The Basics of Cow Herd Nutrition

February 9, 2016 03:29 PM

By: John Maday, Bovine Veterinarian 

During the recent Cattlemen’s College at the Cattle Industry Convention in San Diego, Clay Mathis, PhD, director and endowed chair at Texas A&M’s, King Ranch Institute for Ranch Management, discussed the importance of protein in maintaining cow condition and some basics for determining supplementation levels.

Nutritional programs in cow-calf production should involve two primary goals, Mathis says; getting heifers to calve by two years of age and keeping on a 365-day calving interval. Maintaining adequate body condition, particularly through the calving season, is critical in meeting those goals.

Mathis notes that the first priority in protein feeding is to meet the requirements of rumen microbes, which need adequate nitrogen to digest forage roughage efficiently.

Research has shown that forage intake for cows on pasture increase as dietary protein increases up to about 7% of body weight on a dry-matter basis. Below that 7% sweet spot, rumen microbes cannot break down fiber efficiently and intake drops off. If ranchers supplement above that level, intake levels off and supplementation becomes less cost-effective.

In Texas trials with cows on dormant native tall-grass rangeland from December 2 through February 10, cows supplemented with 1 pound of soybean meal (SBM) as a protein source lost about 1.2 body condition scores. That loss of BCS moderated with higher levels of SBM up to about 4 pounds per day, then leveled off.

Mathis also encourages producers to look closely at protein costs on a per-cow, per-day basis. In a Texas trial, researchers compared the effects of feeding cows range cubes containing 20% crude protein (CP) at 4 pounds per day versus 40% at 2 pounds per day. The researchers fed those supplements over a 49-day trial on winter range. Performance was essentially the same for the two groups, but the cost was considerably different. The 20% CP cubes cost $233 per ton, while the 40% cubes cost somewhat more, at $273 per ton. However, on a per-cow-per-day basis, the 20% cubes cost about $1.02, while the 40% cubes cut the cost almost in half, to $0.57.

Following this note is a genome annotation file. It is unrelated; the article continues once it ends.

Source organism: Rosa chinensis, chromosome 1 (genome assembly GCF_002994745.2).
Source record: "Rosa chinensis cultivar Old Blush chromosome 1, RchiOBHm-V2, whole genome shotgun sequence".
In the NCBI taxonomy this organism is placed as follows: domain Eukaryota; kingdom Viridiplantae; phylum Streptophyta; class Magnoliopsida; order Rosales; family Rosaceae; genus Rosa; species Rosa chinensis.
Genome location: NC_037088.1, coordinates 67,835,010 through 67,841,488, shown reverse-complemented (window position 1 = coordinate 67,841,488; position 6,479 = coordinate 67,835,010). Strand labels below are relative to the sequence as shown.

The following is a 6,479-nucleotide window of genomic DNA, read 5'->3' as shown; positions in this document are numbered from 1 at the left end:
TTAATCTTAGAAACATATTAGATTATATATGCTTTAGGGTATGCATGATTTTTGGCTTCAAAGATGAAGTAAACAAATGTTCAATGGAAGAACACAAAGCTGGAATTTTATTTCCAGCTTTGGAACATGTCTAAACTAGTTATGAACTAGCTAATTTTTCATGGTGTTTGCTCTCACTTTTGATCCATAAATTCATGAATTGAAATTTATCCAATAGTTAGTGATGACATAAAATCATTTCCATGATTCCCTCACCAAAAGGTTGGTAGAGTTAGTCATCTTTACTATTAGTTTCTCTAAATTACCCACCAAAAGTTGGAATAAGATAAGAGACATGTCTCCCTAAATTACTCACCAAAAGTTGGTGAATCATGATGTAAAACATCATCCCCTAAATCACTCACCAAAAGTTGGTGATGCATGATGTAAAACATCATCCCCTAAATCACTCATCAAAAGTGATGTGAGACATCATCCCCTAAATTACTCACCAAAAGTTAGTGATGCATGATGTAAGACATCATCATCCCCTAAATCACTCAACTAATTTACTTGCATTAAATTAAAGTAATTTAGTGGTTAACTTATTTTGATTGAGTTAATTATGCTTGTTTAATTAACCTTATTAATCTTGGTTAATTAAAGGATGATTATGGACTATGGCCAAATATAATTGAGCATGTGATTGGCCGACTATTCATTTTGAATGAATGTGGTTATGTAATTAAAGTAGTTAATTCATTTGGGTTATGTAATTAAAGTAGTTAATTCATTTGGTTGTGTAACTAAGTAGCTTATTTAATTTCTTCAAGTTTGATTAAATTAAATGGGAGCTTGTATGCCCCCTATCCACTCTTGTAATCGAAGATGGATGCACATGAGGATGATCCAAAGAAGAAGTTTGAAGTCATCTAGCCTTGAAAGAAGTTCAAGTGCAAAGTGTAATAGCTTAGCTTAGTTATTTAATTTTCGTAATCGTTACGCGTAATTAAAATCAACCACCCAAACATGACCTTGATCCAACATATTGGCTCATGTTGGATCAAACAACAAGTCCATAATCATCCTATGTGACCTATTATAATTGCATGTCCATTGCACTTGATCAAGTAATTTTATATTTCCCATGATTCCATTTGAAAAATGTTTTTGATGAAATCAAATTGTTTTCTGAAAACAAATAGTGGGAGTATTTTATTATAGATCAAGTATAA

Mathis also reminds producers to watch the energy content and source in their supplements, as excess starch intake will interfere with rumen microbes’ ability to break down fiber and reduce forage intake. Supplementing energy-deficient cows with corn at about 2.2 pounds per day improves energy intake without reducing forage intake, he says. But at higher levels of corn supplementation, forage intake declines. For every pound of corn supplement above 3 pounds per day, forage intake declines by 1.5 to 2 pounds per day, Mathis says.  

Mathis says that in trials using soy hulls, which provide energy from highly digestible fiber, at 2.2 pounds, 4.4 pounds and 6.6 pounds per day, researchers saw a 20% increase in energy at 6.6 pounds compared with no supplement, without a decline in forage intake.

In devising a cost-effective protein and energy supplementation plan based on forage condition and cow condition, Mathis recommends using the Beef Cow Supplement Decision Guide he developed while at New Mexico State University. The decision tree begins by asking simply whether cows have enough to eat in the pasture. If the answer is no, the rancher clearly needs to provide supplements or reduce stocking rates. The next question addresses the color of the forage. If cows do not have adequate forage supplies, but the forage is green, protein likely is sufficient but energy is deficient, and an appropriate energy supplement, fed at 0.4% to 0.8% of body weight per day can contain less than 20 percent CP.  

Cows have adequate forage and the forage is green, it probably supplies adequate energy and protein. If the forage is brown, protein content likely is below 7% and limits forage intake.

The next question asks about cow body condition scores (BCS). If cows on brown forage have BCS of 4.5 or better, they can be fed a supplement with less than 32% CP at a rate of 0.1% to 0.3% of body weight per day to improve rumen efficiency. If the cows average below BCS 4.5, they need more energy, and the supplement, fed at 0.24% to 0.4% of body weight per day, should contain between 28 and 32 percent CP.

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